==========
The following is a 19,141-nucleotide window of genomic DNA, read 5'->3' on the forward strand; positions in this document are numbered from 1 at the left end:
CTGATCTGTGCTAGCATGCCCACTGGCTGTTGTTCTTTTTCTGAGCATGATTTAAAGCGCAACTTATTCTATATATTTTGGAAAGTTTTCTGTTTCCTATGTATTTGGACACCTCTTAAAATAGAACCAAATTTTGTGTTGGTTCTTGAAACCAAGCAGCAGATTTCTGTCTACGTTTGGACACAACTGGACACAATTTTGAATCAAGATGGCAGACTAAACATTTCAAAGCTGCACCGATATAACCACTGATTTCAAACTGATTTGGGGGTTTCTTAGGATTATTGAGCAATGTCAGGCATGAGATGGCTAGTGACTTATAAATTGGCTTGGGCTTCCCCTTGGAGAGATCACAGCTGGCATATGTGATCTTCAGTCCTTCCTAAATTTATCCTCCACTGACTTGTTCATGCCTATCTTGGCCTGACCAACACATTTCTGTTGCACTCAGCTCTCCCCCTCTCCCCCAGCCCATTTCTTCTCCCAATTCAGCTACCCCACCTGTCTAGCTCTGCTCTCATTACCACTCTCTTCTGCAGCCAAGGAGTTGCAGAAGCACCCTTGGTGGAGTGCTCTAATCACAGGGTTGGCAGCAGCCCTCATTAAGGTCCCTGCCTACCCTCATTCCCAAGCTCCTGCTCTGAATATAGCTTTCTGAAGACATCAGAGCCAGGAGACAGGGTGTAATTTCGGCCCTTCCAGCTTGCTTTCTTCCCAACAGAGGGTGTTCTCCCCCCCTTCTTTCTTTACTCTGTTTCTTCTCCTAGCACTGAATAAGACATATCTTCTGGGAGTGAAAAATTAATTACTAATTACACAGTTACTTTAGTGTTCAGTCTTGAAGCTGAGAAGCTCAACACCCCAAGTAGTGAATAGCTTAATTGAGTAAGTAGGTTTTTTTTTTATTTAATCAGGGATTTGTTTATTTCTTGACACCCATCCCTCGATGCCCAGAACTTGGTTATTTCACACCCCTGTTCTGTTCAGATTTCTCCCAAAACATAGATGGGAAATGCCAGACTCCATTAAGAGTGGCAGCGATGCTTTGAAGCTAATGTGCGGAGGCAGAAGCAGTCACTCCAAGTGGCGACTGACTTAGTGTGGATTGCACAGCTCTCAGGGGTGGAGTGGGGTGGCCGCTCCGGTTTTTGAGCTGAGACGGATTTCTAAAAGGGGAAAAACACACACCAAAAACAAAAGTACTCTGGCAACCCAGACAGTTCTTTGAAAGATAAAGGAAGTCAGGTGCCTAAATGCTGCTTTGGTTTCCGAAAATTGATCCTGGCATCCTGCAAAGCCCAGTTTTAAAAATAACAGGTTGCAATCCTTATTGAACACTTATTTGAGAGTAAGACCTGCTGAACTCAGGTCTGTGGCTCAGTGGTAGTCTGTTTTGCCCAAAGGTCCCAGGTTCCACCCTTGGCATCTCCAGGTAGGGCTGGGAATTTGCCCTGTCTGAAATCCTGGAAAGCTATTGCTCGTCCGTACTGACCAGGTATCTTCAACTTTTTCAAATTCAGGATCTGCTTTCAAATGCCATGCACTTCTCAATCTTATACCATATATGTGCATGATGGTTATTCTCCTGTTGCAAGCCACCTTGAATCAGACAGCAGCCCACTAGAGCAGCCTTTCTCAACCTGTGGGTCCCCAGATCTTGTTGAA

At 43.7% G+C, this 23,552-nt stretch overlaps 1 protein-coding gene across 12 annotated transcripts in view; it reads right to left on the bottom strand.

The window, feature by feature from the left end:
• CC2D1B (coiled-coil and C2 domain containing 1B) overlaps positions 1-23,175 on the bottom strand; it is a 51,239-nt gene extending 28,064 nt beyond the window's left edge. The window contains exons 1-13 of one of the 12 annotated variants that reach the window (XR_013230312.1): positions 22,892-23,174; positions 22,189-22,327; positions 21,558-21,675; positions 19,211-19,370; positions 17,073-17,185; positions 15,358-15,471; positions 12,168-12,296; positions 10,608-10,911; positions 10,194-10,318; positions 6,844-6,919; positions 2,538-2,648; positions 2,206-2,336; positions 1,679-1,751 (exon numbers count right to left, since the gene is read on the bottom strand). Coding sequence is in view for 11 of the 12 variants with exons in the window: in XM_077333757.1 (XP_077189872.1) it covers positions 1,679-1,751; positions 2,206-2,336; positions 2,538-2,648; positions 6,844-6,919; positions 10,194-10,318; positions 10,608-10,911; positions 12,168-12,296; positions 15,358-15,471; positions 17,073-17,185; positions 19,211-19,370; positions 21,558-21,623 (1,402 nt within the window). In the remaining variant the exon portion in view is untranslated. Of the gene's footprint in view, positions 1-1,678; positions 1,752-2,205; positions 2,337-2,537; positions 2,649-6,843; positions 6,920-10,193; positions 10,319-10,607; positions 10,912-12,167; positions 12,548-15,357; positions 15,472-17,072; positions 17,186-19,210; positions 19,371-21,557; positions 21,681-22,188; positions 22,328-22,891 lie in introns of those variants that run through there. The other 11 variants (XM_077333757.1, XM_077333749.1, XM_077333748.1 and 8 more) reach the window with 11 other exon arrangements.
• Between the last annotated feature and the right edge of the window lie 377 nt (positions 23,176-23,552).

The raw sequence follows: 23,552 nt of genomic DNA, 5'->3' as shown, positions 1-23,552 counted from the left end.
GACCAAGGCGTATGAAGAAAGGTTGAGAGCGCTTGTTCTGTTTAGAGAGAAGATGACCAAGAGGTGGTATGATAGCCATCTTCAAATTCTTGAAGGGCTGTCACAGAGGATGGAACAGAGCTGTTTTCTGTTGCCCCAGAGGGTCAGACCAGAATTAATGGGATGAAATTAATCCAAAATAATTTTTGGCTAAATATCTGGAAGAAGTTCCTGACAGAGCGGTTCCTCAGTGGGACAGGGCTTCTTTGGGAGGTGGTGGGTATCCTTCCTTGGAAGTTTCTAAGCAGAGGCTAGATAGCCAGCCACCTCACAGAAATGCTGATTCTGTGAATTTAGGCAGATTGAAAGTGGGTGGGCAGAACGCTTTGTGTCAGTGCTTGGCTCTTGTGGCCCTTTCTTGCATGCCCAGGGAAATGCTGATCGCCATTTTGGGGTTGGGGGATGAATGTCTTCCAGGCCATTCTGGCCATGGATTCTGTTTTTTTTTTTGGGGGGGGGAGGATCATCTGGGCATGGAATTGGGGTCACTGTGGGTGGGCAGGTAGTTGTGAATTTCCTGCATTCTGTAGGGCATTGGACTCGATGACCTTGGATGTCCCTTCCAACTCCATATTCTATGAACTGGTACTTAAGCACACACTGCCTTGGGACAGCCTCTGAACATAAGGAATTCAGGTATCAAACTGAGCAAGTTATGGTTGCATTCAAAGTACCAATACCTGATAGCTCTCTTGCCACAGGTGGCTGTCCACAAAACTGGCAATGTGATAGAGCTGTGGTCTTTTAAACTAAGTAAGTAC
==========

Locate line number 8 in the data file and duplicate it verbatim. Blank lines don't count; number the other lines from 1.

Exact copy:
GACCAAGGCGTATGAAGAAAGGTTGAGAGCGCTTGTTCTGTTTAGAGAGAAGATGACCAAGAGGTGGTATGATAGCCATCTTCAAATTCTTGAAGGGCTGTCACAGAGGATGGAACAGAGCTGTTTTCTGTTGCCCCAGAGGGTCAGACCAGAATTAATGGGATGAAATTAATCCAAAATAATTTTTGGCTAAATATCTGGAAGAAGTTCCTGACAGAGCGGTTCCTCAGTGGGACAGGGCTTCTTTGGGAGGTGGTGGGTATCCTTCCTTGGAAGTTTCTAAGCAGAGGCTAGATAGCCAGCCACCTCACAGAAATGCTGATTCTGTGAATTTAGGCAGATTGAAAGTGGGTGGGCAGAACGCTTTGTGTCAGTGCTTGGCTCTTGTGGCCCTTTCTTGCATGCCCAGGGAAATGCTGATCGCCATTTTGGGGTTGGGGGATGAATGTCTTCCAGGCCATTCTGGCCATGGATTCTGTTTTTTTTTTTGGGGGGGGGAGGATCATCTGGGCATGGAATTGGGGTCACTGTGGGTGGGCAGGTAGTTGTGAATTTCCTGCATTCTGTAGGGCATTGGACTCGATGACCTTGGATGTCCCTTCCAACTCCATATTCTATGAACTGGTACTTAAGCACACACTGCCTTGGGACAGCCTCTGAACATAAGGAATTCAGGTATCAAACTGAGCAAGTTATGGTTGCATTCAAAGTACCAATACCTGATAGCTCTCTTGCCACAGGTGGCTGTCCACAAAACTGGCAATGTGATAGAGCTGTGGTCTTTTAAACTAAGTAAGTAC